Last year, I spent Halloween in Italy. If you’re a regular reader/follower/subscriber to this blog, you’ll know that during my time living in Siena, I hung out a lot at one particular little osteria and got to be good friends with all the staff there. As Halloween approached, they approached me and asked for ideas for the Festa dell’Halloween (Halloween party) they wanted to throw at the osteria.

I suggested that they order proper orange pumpkins from their fruit and veg supplier (there was nary an orange pumpkin to be found in Siena’s supermercati, just very un-festive yellow ones) and I buzzed around town looking for some goulish decorations to spruce the place up a bit. I helped get the Halloween posters printed so that the fantasma (ghost) came out just right, and spent time trying to get the wording right in both English and Italian for the ads we put up. “Gradita la prezenza in maschera“, for those of you who speak Italian, is how we translated “costumes welcome.

On Halloween afternoon, the boys closed the place early to set up for the big festa. After they assured me that they could certainly carve two pumpkins (something they’d never done before) without loosing any fingers or blood in the process, I left them alone to put the finishing touches on the party preparations and worried about how the pumpkins would look when I got back. When I swung back by later, I was greeted by these two lovely “Giacomo-Lanterns (the Italian version of Jack-o-Lanterns, apparently) which drew crowds to the festa all night:

I like to think they were the only two carved pumpkins in all of Siena last year! The festa was a huge success (went on till 4 a.m., they tell me) and all night people could be seen taking pictures with our unique pumpkins. Please note the Italian touches of vino rosso (red wine) and castagne (chestnuts) alongside our Giacomo Lanterns!

Happy Halloween to all!

Terrible Translations

Oh yes, you travellers out there know exactly what I’m talking about.

Have you ever sat down with the hopes of ordering a savoury meal, just to look at the menu and find it translated into nonsensical gibberish that’s supposed to be English? Or, worse yet! Have you ever seen something translated that makes perfect sense, just not in that context? It can lead to some  snickering,  pointing, picture taking, or even to some extremely loud, tears-streaming-down-your face, snot-pouring-out your nose guffawing. Did I paint a lovely picture for you? I certainly hope so.

Conjure up the image of an Alpine-style restaurant tucked away in a small town in the Dolomites, a summer evening, and a family of four. The father, a native Italian speaker, is graced with an Italian menu. Mom and kids are saddled with the English translated ones. The teenage daughter (yours truly), peruses the menu and suddenly starts to cackle like the Schlern Witch (a legendary little hag from the area).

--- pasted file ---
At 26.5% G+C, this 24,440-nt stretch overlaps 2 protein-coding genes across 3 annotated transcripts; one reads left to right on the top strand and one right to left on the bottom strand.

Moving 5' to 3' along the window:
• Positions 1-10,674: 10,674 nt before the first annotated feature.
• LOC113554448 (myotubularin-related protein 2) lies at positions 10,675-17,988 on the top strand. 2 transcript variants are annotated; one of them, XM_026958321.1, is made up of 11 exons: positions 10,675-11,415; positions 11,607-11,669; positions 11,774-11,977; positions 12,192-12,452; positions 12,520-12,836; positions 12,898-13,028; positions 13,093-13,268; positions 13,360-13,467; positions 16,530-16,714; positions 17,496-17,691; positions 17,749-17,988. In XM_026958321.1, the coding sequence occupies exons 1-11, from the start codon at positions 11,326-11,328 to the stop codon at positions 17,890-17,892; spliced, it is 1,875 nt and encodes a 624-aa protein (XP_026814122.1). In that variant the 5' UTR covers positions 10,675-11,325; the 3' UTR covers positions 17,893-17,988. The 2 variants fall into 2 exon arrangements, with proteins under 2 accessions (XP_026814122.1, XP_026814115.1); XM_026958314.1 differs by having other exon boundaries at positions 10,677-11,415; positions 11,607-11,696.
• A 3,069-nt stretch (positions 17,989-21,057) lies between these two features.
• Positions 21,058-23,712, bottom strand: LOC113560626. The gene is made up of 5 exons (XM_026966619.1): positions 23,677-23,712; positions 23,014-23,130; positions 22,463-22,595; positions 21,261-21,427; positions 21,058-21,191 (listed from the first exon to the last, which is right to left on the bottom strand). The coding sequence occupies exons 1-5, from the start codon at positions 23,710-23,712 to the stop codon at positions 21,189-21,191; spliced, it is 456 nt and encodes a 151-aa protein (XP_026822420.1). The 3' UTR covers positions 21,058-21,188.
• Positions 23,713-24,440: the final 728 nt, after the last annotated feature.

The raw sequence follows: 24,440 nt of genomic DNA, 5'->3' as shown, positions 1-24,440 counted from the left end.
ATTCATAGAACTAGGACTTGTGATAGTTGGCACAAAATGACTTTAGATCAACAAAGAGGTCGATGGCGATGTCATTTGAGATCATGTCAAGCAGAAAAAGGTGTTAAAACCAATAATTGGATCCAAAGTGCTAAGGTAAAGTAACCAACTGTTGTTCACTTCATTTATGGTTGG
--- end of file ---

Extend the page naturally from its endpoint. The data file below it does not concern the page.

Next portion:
“What the heck’s so funny, Sarah?” Dad asks.

“I’ll have the…” I lay my menu down on the table to start pointing, not doing a very good job of it because my finger is heaving up and down with my laughter.

“The…” Still cackling.

“The…!” Gasp. Laugh. Heave. Cackle. Gasp. Gasp. Snort. (Whoops!) Cackle. Laugh. Gasp.

“Spit it out, will ya sis?” Commands my brother.

“I’ll have the chunks of meat on a twig!” I say as fast as I can, trying to get it out between the heaving and laughing.

“The what!?” Dad looks at me like I’m crazy.

“Chunks of meat on a twig!”

Upon further inspection of the Italian language menu, we found out that the menu was offering spiedini, known in English as shish kabobs.  What did they use, the Rustic Hiker’s Guide to the English Language to translate that one?

And that’s not even the worst of it…

Picture a cozy restaurant in Belgium. It’s fall, there’s a fire in the fireplace, and it seems like just the right kind of night to try a something new. Mom and I flip through the fifteen pages of Belgian beer before we finally get to the non-liquid part of the menu.

“Oh Sarah. Oh gosh. What the heck do you think this is?” Mom tries to stifle her laughter as she points to one of the main dishes, a “specialty of the house”, or so they say.

“Windblown chicken?!”

Mom snickers in response.

“What the heck kind of place did you bring me to, Mom!? They wanna talk about cruelty to cows and stuff when they slaughter them…Let them come here! I’m getting a mental image of a poor, poor little chicken being flung around by a windmill!”

I do my best impression of a panicked chicken tied to the arm of a windmill, and it’s the end of Mom’s self control. Further inspection of the French language menu showed the dish to be “Vol-au-vent”, a little puffed pastry thingee that’s served with some type of thick chicken sauce over it. Sounds kinda good!

Not only can you encounter this type of linguistic creativity on menus (although I have found that they’re the most common displays of transfigured translations) but you’ll see it on signs in store windows, on official documents, on roadsigns and just about anywhere that tries to cater to tourists. Good-quality translations are few and far between, so get used to muddling through the made-up words, fancy spellings, misuses and syntactical creativity. Just think of it as another “cultural experience” while abroad!

See if you can spot the interesting translations in this French menu:

Terrible Translations